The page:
Injunction blocks Chicago from taking over cemetery

Injunction blocks Chicago from taking over cemetery

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CHICAGO - A federal appeals court Friday temporarily blocked the city of Chicago from taking over a suburban cemetery in the path of the planned $15 billion expansion of O'Hare International Airport.

The injunction by a three-judge panel of the U.S. 7th Circuit Court of Appeals comes less than three weeks after U.S .District Judge David Coar in Chicago dismissed a lawsuit filed by attorneys for the cemetery and two suburbs affected by the expansion.

The O'Hare project is aimed at reducing flight delays at one of the nation's busiest airports by reconfiguring runways, adding others and building another terminal.

Expansion opponents have said the project is not worth the cost, will be too damaging to nearby communities and that relocating graves at St. Johannes Cemetery to clear space for a new runway violates owners' constitutional religious rights.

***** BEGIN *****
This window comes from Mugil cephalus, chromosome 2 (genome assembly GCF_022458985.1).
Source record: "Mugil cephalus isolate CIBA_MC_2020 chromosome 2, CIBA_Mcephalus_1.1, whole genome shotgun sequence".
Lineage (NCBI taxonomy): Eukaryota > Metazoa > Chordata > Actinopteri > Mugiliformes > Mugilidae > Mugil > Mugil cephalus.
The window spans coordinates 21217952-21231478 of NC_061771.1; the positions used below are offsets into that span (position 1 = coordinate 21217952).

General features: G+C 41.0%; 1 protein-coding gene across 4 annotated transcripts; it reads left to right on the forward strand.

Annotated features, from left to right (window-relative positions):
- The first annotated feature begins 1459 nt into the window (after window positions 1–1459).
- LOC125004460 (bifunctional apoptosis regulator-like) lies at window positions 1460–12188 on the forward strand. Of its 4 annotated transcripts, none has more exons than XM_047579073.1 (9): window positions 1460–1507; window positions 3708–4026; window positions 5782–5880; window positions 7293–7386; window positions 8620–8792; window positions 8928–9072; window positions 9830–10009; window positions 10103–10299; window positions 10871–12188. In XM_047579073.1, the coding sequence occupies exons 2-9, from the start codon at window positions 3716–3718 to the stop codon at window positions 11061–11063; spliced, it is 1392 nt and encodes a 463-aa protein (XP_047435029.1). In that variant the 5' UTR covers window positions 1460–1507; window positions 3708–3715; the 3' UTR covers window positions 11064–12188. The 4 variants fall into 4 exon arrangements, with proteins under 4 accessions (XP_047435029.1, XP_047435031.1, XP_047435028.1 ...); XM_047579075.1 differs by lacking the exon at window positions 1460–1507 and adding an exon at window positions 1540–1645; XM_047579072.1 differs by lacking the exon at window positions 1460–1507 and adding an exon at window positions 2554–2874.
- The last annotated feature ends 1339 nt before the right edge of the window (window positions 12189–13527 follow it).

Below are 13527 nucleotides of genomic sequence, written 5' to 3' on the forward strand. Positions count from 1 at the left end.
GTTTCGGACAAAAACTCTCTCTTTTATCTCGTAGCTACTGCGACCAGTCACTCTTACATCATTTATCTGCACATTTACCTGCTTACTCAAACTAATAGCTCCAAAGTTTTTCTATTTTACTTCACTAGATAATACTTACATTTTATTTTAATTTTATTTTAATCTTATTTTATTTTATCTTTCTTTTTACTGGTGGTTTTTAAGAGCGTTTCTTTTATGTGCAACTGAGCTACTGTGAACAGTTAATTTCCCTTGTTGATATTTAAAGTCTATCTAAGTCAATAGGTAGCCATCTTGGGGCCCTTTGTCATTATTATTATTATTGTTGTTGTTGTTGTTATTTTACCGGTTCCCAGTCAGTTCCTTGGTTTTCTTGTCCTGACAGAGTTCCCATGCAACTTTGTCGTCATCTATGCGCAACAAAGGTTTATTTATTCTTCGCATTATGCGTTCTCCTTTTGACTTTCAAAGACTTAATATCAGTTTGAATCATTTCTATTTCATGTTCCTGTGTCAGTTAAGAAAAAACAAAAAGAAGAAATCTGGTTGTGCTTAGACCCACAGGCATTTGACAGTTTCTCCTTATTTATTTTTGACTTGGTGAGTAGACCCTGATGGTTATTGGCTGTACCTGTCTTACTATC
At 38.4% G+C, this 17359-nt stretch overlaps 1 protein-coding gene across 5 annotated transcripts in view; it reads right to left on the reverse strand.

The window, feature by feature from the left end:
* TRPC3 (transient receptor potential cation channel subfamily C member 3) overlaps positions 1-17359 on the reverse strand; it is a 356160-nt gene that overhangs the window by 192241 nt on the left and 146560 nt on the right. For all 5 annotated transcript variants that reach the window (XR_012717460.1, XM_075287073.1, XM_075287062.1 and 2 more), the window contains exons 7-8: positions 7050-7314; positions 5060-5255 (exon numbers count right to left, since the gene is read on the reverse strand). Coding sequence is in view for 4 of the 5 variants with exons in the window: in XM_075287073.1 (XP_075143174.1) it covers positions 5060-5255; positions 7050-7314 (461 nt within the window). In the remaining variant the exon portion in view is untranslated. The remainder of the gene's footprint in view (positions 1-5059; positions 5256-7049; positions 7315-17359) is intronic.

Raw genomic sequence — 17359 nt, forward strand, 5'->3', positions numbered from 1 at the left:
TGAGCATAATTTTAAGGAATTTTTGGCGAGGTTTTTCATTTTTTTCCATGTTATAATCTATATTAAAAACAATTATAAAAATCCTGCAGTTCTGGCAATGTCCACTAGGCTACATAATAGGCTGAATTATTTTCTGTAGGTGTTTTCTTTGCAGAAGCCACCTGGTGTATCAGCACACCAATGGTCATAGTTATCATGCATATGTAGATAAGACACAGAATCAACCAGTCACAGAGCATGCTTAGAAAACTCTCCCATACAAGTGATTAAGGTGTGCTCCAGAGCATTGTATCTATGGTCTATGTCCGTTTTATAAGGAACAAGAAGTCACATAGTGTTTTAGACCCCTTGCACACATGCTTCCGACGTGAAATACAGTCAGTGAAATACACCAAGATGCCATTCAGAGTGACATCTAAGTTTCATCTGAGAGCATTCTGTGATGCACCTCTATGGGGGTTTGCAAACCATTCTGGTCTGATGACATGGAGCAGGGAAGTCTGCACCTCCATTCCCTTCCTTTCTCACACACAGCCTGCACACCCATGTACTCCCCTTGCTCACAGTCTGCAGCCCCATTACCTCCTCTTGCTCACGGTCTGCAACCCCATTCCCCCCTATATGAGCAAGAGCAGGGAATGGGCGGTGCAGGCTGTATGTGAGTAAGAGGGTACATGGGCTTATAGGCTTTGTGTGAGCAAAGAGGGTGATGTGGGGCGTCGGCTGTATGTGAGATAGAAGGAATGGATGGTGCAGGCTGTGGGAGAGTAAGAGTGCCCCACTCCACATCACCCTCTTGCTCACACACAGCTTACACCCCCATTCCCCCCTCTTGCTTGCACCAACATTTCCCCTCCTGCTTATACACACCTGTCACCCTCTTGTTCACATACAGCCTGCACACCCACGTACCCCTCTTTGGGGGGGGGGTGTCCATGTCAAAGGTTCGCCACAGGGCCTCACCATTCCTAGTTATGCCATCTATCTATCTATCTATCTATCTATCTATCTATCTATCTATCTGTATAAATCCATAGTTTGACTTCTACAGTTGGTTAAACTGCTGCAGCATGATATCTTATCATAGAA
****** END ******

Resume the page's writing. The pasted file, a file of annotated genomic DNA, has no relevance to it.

Friday's injunction means the city can't receive the legal title to the cemetery until the three-judge panel makes a permanent ruling on an appeal filed Nov. 23 by attorneys for cemetery. If the city is granted the title it can develop that property.

Attorneys for Bensenville and Elk Grove Village also have appealed Coar's Nov. 16 ruling that allowed the city to resume buying homes and businesses in the two suburbs.

A spokeswoman for the city's legal department, Jennifer Hoyle, said Friday's ruling will have little e0ffect on the expansion plans. City officials can still survey property at the cemetery and talk to plot owners, she said.

"This preserves the status quo," Hoyle said. "We think it will be resolved in a quick manner and in the city's favor."

The airport expansion would force about 2,600 people and nearly 200 businesses in the Chicago suburbs of Bensenville, Des Plaines and Elk Grove Village to relocate.

"This is a huge step in the right direction," said Jared Leland, an attorney with the Becket Fund for Religious Liberty, a Washington, D.C.-based firm representing the cemetery. "It's another level of protection for us and another day of survival."

According to Friday's ruling, attorneys from the city and cemetery must file all arguments on or before Jan. 3.

In a separate case, the city has agreed not to disturb any graves at the cemetery until a federal appeals court in Washington rules on another lawsuit opponents have filed against the Federal Aviation Administration.

The FAA has said it will give the city $300 million for the expansion it contends will reduce delays by 68 percent if the work ends on schedule in 2013.

AP-CS-12-02-05 2219EST

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